Missing Holiday Joy

Have you ever written something or said something, stepped back from it, and asked yourself, “Is that what I really think? Is that actually how I feel?”
 
I just did that with this post and I had to start over. I wrote all about my childfree holidays and how I get a twinge of something this time of year that makes me wonder if I would have more holiday joy if I had kids. Actually, that’s not what I wrote the first time. I wrote, “I can’t help but think I’m missing out on a piece of holiday joy.”
 
I am missing out on a piece of holiday joy. I think the choice to live childfree comes with sacrifices and that is evident to me this time of year. I know there is joy in having kids, especially around the holidays. It’s the time of year when their faces won’t stop glowing. I don’t want kids but that doesn’t mean I don’t like kids. That doesn’t mean I don’t remember being a kid. I remember the excitement of the holidays so well I can almost feel the pit in my stomach that comes with the anticipation of Christmas morning.
 
When I was young we lived in Virginia, hours away from our extended family. Every December my parents loaded up the car and we traveled to my grandparent’s house in Pittsburgh. I remember rolling up to their house and seeing it decked out with large, colorful Christmas lights, the tree standing bright and tall in front of the living room window. It was all I could do not to burst from excitement.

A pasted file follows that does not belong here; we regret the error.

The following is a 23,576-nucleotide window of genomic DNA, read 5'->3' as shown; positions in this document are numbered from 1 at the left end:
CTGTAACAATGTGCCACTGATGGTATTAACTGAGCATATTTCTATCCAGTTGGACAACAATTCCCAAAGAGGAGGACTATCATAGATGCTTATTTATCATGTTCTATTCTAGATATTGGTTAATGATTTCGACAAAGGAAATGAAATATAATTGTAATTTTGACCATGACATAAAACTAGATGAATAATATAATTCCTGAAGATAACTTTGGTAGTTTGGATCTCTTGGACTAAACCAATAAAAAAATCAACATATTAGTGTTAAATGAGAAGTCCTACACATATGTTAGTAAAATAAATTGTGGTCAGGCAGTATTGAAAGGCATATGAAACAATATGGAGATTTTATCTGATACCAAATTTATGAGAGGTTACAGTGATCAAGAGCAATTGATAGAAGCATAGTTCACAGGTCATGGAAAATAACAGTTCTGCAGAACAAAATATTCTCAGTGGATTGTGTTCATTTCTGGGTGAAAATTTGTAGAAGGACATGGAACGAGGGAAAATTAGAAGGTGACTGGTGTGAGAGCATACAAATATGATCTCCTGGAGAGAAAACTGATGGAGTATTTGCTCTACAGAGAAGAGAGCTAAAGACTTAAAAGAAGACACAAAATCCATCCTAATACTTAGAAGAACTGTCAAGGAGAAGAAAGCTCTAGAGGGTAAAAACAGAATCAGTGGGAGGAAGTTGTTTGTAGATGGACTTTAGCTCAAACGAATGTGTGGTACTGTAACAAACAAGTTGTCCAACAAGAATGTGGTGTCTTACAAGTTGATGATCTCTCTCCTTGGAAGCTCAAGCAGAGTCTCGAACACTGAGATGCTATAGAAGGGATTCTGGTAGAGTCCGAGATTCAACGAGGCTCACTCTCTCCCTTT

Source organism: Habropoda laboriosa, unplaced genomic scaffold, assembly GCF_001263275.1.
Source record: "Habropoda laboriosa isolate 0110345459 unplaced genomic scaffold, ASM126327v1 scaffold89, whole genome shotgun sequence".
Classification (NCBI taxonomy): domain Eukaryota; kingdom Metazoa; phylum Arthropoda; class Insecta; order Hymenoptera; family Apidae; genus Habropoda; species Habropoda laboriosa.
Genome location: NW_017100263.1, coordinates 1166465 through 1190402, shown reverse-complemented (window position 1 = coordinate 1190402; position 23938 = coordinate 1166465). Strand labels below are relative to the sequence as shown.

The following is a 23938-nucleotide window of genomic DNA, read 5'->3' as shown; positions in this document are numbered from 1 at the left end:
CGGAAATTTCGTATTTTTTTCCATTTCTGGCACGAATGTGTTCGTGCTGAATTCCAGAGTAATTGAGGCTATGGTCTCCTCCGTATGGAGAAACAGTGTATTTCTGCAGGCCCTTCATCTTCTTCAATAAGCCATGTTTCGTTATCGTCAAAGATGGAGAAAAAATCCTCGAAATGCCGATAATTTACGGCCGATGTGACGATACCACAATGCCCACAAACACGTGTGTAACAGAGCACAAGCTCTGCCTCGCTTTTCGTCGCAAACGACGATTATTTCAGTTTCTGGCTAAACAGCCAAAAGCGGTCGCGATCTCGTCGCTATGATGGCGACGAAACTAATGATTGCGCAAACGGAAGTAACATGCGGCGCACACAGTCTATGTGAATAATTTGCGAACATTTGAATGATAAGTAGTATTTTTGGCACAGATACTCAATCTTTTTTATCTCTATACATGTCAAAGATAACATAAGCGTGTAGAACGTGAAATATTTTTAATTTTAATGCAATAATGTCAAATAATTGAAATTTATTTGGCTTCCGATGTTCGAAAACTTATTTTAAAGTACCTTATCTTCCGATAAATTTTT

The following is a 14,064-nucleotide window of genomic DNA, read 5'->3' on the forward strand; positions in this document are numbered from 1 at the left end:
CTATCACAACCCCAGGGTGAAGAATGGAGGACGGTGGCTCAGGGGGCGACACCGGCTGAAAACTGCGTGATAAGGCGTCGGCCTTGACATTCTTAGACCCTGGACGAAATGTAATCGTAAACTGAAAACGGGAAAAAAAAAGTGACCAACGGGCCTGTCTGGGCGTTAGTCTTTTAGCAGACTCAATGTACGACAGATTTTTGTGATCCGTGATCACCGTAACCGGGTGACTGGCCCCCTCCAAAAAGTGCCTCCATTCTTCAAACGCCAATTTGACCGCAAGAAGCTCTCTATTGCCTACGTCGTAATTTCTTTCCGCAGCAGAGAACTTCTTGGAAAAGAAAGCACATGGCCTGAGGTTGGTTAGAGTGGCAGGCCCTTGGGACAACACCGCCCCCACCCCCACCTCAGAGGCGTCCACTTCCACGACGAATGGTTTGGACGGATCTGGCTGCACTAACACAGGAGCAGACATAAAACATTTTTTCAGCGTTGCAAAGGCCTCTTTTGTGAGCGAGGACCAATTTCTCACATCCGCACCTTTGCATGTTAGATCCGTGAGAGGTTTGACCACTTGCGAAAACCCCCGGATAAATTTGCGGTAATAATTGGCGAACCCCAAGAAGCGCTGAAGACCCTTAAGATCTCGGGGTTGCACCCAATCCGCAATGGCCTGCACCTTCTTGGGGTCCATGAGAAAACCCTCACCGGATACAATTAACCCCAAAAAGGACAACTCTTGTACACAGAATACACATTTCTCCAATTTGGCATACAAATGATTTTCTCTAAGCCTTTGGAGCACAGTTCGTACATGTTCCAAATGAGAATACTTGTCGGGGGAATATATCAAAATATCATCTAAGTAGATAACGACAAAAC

My brother and I shared the guest room with two twin beds and I always slept in the bed by the window. As part of their annual holiday décor, my grandparent’s hung red bell lights outside of each window in the front of the house. For years when I was little I was convinced the red glow I saw through the curtains was Rudolph’s nose. My older brother probably told me it was and then told me it wasn’t and I didn’t know what was true. So, I chose to believe.
 
That’s the joy I’m missing out on. A child in her room bursting with excitement convinced she is seeing Rudolph about to land on the roof. I don’t think the twinge I feel this time of year is a feeling of missing out on joy because I don’t have kids. I think it’s a feeling of sadness because I will never feel the same joy around Christmas that I felt when I was a kid. Life doesn’t work that way.